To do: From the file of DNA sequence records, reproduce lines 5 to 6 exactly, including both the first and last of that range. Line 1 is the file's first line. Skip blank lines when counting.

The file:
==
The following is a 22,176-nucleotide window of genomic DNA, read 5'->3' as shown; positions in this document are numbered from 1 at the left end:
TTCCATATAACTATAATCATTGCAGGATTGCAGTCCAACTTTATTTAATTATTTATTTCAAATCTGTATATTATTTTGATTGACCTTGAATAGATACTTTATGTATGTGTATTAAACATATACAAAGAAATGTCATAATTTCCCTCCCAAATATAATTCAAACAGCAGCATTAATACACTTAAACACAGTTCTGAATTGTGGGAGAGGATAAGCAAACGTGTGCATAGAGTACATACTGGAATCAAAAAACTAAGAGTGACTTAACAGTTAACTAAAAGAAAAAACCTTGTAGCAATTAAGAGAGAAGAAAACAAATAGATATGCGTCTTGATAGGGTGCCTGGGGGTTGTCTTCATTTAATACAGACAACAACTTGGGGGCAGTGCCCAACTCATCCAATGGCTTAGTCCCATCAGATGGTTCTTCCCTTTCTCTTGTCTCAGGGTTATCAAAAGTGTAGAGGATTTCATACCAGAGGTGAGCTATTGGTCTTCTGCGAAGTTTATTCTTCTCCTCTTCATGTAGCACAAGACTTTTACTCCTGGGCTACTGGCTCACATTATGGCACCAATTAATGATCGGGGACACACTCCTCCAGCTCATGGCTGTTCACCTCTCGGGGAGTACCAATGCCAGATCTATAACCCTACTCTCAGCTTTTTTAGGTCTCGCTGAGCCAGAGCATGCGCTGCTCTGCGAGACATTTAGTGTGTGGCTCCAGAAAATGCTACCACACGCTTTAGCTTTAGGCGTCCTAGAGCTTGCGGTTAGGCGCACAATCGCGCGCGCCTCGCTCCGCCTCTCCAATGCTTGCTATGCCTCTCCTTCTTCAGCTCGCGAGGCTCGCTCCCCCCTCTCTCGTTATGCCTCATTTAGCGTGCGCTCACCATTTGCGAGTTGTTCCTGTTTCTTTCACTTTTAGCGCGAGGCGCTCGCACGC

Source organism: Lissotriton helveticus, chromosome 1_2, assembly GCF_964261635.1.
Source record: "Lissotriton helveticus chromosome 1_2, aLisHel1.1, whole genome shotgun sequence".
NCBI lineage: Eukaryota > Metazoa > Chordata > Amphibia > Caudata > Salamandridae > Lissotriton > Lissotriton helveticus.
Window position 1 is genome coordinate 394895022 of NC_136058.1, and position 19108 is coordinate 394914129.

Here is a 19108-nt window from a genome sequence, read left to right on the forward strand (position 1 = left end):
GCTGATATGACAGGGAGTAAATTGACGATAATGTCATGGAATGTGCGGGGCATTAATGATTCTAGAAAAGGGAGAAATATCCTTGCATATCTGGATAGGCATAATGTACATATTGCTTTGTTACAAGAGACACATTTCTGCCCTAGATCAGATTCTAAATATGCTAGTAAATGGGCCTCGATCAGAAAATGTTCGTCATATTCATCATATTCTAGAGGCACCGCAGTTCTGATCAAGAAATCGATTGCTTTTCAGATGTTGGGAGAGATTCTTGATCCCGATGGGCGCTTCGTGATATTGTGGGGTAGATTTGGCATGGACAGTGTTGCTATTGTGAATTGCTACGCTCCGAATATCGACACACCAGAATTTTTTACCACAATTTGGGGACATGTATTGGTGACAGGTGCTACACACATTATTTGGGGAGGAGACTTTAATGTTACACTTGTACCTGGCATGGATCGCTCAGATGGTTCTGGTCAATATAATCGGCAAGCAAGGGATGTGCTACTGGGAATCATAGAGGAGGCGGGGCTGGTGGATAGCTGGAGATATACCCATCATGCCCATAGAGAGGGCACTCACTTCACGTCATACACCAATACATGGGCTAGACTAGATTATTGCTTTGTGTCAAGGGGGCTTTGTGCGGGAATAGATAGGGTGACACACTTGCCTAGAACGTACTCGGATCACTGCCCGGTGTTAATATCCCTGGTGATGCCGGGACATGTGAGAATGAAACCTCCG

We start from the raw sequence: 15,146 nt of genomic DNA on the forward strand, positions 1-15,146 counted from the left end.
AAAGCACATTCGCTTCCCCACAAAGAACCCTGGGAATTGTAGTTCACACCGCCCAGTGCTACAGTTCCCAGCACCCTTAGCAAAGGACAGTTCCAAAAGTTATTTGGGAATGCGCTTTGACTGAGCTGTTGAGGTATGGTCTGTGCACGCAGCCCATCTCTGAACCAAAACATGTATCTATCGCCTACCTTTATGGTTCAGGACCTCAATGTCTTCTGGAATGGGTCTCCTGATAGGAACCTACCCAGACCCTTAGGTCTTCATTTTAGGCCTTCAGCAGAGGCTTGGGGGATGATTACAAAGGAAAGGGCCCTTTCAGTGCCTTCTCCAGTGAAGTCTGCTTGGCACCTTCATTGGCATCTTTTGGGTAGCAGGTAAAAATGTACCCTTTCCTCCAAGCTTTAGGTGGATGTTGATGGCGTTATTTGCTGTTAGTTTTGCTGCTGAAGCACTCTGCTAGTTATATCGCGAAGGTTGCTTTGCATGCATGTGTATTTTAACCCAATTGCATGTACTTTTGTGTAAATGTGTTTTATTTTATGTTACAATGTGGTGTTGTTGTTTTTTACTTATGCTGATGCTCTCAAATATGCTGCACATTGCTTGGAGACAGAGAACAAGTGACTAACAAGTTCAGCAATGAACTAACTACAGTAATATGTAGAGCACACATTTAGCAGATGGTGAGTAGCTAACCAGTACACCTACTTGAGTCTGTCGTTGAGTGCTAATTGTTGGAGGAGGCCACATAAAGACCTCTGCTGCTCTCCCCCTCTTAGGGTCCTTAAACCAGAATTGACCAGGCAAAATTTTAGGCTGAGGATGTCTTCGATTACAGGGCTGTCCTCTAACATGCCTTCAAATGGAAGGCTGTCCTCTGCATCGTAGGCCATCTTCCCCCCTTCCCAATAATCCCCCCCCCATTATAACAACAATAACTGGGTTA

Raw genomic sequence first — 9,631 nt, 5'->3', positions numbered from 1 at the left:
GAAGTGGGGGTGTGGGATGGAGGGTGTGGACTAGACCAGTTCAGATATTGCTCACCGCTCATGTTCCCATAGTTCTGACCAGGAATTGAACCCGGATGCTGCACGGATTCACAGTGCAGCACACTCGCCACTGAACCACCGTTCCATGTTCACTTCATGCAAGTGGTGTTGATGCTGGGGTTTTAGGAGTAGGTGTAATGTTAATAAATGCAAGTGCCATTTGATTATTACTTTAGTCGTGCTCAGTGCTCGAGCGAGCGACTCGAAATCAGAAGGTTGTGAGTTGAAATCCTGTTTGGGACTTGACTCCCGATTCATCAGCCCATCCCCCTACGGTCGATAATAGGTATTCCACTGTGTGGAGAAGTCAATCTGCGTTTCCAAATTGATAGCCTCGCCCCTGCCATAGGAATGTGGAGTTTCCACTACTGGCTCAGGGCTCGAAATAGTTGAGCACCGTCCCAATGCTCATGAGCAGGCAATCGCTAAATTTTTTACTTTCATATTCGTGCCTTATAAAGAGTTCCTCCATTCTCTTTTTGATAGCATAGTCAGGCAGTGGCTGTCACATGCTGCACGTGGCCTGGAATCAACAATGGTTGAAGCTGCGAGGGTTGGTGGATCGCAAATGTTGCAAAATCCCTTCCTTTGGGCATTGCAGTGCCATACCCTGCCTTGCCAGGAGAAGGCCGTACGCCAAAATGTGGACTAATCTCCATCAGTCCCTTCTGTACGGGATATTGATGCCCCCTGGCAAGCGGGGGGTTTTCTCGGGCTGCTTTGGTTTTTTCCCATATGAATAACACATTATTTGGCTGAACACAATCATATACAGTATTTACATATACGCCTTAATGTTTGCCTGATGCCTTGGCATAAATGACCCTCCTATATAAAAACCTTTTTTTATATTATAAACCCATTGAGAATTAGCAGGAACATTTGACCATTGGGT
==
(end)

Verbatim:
NCBI lineage: Eukaryota > Metazoa > Chordata > Amphibia > Caudata > Salamandridae > Lissotriton > Lissotriton helveticus.
Window position 1 is genome coordinate 394895022 of NC_136058.1, and position 19108 is coordinate 394914129.